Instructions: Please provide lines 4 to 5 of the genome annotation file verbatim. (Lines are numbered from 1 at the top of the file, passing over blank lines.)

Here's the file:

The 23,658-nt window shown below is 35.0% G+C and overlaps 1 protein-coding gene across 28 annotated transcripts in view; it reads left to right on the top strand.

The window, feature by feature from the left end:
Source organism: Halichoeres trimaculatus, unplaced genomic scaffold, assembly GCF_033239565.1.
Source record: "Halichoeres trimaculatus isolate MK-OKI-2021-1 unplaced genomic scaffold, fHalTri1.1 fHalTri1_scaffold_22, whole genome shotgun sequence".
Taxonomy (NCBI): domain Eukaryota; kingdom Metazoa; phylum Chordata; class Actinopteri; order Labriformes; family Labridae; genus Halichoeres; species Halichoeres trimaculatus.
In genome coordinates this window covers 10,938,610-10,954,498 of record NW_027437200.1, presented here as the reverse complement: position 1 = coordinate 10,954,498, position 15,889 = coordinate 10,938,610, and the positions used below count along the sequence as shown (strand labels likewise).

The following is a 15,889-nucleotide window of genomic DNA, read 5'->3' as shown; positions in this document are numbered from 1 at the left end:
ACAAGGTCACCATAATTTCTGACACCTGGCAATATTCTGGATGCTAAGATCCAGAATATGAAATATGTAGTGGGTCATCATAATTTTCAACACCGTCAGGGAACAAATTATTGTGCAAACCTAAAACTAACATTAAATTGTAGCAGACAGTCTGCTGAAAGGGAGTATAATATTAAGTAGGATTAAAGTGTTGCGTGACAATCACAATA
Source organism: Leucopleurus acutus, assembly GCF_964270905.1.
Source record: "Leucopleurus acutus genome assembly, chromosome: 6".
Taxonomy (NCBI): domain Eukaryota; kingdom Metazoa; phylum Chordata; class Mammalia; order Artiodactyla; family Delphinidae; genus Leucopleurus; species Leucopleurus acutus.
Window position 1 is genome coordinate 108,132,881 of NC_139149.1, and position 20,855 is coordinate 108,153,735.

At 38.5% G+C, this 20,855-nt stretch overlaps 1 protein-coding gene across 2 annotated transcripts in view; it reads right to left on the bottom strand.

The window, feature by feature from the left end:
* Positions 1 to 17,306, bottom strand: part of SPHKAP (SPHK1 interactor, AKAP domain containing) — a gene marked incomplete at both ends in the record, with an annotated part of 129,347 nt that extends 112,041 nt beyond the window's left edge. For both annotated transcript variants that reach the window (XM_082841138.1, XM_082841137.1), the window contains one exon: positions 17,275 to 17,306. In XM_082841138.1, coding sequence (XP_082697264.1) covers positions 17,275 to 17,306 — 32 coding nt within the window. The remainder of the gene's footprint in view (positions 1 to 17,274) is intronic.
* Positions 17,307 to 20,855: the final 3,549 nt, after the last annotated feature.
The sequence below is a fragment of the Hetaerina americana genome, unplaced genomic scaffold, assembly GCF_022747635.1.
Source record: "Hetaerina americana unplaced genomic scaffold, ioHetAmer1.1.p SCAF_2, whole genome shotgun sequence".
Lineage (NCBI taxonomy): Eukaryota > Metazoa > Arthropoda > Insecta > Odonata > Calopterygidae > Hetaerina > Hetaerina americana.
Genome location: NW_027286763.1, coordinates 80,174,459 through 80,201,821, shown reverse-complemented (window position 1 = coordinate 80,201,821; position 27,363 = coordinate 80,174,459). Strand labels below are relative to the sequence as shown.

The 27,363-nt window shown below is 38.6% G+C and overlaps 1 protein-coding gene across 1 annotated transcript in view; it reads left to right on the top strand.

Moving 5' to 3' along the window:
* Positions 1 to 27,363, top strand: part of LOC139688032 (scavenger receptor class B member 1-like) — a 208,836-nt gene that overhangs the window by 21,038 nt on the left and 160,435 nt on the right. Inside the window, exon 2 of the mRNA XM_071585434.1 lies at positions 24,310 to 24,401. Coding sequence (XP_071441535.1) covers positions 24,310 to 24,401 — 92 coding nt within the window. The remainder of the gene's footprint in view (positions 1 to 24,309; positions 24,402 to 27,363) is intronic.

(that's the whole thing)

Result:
Source record: "Halichoeres trimaculatus isolate MK-OKI-2021-1 unplaced genomic scaffold, fHalTri1.1 fHalTri1_scaffold_22, whole genome shotgun sequence".
Taxonomy (NCBI): domain Eukaryota; kingdom Metazoa; phylum Chordata; class Actinopteri; order Labriformes; family Labridae; genus Halichoeres; species Halichoeres trimaculatus.